Surveillance Role of the ElCom 

Under Article 22, paragraph 1 of the LApEl, the ElCom monitors compliance with OApEl provisions and related ordinances. Thus, the ElCom now has a specific mission in the cybersecurity framework for Swiss electricity actors:

  • Monitoring: The ElCom monitors compliance with cyber protection measures using the NIST cybersecurity framework and minimum legislative requirements.
  • Investigation: In its monitoring process, The ElCom uses self-assessment surveys to document companies’ cybersecurity practices.
  • Awareness Interviews: The ElCom conducts awareness interviews with companies deemed crucial for network security and stability.
  • Audits: The ElCom can conduct targeted audits in response to anomalies identified during surveys or interviews or based on external indications.

 Legal Compliance Timeline 

Expected Maturity Levels 

The revised OApEl defines three protection levels (A, B, C) to ensure cybersecurity measures are proportional to the potential impact on the Swiss ecosystem. Each level has specific measures and sets expectations for NIST maturity scores (/4).

Membership to each level is proportionate to the volume of electricity produced and/or distributed by network managers and their providers, as well as by producers (excluding nuclear), storage operators, and their providers:

  • Level A: More than 450 GWh/year (operators) or more than 800 MW (producers)
  • Level B: Between 450 and 112 GWh/year (operators) or between 800 and 100 MW (producers)
  • Level C: Less than 112 GWh/year (operators) or less than 100 MW (producers)

Each level has expected maturity scores for NIST control points. For example, for NIST ID-AM 2 (Develop a process for inventorying and continuously maintaining a comprehensive list of your ICT equipment), a NIST maturity level of 4/4 is expected for level A, 3/4 for level B, and 2/4 for level C.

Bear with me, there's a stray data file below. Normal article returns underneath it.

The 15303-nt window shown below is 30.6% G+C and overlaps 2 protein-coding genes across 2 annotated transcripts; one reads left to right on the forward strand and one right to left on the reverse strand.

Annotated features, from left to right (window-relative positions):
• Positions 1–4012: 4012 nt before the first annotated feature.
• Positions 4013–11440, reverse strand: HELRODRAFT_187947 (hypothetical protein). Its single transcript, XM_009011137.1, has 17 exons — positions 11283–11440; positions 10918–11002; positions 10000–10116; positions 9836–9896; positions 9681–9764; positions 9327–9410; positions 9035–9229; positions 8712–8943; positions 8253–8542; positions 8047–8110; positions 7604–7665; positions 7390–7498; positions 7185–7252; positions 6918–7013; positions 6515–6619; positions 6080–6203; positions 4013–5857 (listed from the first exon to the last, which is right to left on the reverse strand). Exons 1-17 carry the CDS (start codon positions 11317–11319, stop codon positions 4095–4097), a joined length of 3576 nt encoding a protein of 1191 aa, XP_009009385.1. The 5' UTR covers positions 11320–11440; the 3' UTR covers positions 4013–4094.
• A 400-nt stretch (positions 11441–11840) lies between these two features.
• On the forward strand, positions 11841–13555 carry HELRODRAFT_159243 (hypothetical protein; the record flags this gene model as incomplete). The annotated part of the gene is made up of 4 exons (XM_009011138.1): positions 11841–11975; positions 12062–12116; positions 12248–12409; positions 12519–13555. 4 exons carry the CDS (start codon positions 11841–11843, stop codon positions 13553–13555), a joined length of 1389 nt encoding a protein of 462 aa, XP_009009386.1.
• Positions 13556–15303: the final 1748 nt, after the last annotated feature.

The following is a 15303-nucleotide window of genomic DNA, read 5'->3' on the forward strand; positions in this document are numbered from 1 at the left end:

A detailed analysis of OApEl expectations reveals five particularly critical areas, and four others that may appear surprisingly low given the sector and associated risks.

Major compliance points (highest expected scores)

  • Governance
  • Access Management
  • Awareness and Training
  • Protection and Security Solutions
  • Risk Analysis

Minor Compliance Points (Lowest Expected Scores)

  • Communication during and after an incident
  • Detection and Investigation
  • Mitigation and Isolation
  • Business Environment

It is recommended for affected organizations not to neglect preparation for incident communication, response, and isolation capabilities. These elements are crucial for the sector’s criticality to the Swiss economy and the need for operational cooperation for effective crisis management.


With the revision of OApEl, Switzerland’s legal framework gains a new binding sectoral text that will push market actors in the electricity sector to meet expected maturity levels as set by this new regulation.

In perspective with the CySec Rail directive and Finma circulars, Swiss cybersecurity is becoming standardized at the national level, although the texts remain disparate. Indeed, OApEl mainly relies on NIST via the Minimum ICT Standard, while the CySec Rail Directive (for railways) combines elements from ISO 2700X and NIST, and Finma circulars (for the financial sector) formalize sector-specific requirements.

Consequently, it is not unimaginable that other sectors will be impacted soon.

Leave a Reply

Your email address will not be published. Required fields are marked *

Back to top